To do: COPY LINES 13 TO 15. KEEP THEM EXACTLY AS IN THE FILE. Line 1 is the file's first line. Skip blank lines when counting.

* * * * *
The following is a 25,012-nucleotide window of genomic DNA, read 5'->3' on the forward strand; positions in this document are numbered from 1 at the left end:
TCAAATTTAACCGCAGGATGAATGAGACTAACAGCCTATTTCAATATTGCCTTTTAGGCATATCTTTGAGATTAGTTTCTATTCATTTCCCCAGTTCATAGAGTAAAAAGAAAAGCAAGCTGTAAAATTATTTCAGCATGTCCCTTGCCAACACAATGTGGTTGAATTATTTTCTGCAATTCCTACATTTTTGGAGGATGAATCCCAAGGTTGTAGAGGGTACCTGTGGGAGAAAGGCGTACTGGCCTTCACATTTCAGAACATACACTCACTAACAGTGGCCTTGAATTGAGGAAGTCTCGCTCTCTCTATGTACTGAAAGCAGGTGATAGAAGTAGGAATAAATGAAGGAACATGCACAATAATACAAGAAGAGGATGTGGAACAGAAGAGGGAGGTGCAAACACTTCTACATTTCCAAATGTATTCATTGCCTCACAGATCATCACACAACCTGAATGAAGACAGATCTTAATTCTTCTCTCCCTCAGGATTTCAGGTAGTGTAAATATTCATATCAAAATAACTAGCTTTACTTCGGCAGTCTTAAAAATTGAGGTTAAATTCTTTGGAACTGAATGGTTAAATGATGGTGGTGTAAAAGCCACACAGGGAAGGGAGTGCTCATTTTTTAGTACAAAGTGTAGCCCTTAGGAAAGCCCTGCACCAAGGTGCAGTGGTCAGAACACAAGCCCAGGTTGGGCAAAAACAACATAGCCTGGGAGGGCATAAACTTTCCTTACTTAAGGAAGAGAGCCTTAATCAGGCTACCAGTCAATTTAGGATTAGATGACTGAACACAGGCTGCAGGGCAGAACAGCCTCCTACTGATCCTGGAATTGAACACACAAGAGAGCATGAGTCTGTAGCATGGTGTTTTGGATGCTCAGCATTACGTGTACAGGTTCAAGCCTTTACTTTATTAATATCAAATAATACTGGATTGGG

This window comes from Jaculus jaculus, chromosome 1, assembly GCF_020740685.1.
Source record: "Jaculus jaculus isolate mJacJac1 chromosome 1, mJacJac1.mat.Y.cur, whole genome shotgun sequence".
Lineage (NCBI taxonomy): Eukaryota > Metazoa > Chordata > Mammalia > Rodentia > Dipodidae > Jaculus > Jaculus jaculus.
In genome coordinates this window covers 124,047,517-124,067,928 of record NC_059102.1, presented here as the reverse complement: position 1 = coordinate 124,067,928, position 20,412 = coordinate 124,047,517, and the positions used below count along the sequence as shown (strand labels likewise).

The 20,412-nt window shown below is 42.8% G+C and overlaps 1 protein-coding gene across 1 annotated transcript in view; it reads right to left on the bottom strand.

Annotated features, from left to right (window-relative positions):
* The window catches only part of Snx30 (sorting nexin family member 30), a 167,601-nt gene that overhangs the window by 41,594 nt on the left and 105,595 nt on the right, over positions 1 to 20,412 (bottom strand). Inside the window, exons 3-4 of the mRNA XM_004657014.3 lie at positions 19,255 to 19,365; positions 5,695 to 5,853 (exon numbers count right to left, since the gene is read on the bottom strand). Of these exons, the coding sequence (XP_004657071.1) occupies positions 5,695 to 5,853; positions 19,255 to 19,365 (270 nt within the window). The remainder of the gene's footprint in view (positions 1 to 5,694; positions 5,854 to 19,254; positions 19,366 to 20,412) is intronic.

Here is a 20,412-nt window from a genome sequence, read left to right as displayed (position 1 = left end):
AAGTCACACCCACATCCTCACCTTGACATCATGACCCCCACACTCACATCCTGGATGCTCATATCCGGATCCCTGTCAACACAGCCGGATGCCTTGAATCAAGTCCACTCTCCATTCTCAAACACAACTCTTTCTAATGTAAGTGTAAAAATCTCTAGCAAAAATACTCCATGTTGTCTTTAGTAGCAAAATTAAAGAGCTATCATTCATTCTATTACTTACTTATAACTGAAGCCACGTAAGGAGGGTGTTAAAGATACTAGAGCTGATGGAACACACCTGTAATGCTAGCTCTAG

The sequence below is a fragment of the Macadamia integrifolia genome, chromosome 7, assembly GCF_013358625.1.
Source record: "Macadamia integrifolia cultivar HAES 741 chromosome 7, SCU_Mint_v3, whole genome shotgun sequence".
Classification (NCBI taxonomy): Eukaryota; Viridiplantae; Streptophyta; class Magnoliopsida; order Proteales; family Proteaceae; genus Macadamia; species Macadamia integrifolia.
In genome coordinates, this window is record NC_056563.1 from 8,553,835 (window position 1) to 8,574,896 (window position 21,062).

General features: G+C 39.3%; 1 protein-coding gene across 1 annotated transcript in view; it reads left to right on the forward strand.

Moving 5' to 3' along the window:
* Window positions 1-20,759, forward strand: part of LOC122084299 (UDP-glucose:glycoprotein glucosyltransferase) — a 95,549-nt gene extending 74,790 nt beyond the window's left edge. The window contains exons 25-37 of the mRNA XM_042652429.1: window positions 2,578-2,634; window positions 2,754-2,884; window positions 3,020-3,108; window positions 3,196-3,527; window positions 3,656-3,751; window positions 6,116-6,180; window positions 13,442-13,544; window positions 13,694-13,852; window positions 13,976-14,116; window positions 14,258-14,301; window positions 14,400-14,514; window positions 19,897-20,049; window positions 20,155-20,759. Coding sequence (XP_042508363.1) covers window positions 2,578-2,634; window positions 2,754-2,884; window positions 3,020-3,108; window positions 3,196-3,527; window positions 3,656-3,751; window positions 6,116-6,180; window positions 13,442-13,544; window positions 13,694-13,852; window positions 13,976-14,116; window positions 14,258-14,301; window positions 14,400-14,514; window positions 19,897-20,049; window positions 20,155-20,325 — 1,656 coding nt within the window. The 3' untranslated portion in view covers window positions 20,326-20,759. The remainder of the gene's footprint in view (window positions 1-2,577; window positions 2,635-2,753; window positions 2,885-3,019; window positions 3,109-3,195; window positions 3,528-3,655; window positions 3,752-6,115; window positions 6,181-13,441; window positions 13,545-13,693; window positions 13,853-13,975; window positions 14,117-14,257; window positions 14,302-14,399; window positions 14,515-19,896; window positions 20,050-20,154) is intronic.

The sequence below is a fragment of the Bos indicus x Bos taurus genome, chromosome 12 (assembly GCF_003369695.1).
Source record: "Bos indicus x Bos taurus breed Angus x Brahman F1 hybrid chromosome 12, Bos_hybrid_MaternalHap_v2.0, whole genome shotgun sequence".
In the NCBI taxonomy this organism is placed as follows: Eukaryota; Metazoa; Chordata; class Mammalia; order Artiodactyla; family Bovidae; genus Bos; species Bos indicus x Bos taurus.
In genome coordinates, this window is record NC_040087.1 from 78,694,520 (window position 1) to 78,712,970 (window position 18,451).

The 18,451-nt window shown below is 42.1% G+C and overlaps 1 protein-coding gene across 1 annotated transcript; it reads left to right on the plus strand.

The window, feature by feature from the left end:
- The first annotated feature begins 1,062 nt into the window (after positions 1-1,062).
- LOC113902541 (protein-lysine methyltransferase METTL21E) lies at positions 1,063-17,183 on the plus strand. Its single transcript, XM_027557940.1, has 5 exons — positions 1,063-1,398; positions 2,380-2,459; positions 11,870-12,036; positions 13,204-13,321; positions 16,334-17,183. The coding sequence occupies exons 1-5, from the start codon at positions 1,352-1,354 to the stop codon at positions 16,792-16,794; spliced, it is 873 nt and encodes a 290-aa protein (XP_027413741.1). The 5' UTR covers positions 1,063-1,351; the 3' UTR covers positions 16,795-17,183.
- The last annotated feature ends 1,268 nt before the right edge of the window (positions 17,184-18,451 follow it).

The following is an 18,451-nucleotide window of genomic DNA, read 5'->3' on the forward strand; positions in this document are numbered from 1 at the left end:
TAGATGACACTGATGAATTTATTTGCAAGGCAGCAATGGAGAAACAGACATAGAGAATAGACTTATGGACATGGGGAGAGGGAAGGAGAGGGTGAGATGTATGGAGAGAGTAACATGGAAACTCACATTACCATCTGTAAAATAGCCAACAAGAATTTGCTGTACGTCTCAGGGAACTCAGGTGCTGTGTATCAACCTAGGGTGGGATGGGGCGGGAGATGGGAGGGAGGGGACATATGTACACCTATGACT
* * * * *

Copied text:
Source record: "Macadamia integrifolia cultivar HAES 741 chromosome 7, SCU_Mint_v3, whole genome shotgun sequence".
Classification (NCBI taxonomy): Eukaryota; Viridiplantae; Streptophyta; class Magnoliopsida; order Proteales; family Proteaceae; genus Macadamia; species Macadamia integrifolia.
In genome coordinates, this window is record NC_056563.1 from 8,553,835 (window position 1) to 8,574,896 (window position 21,062).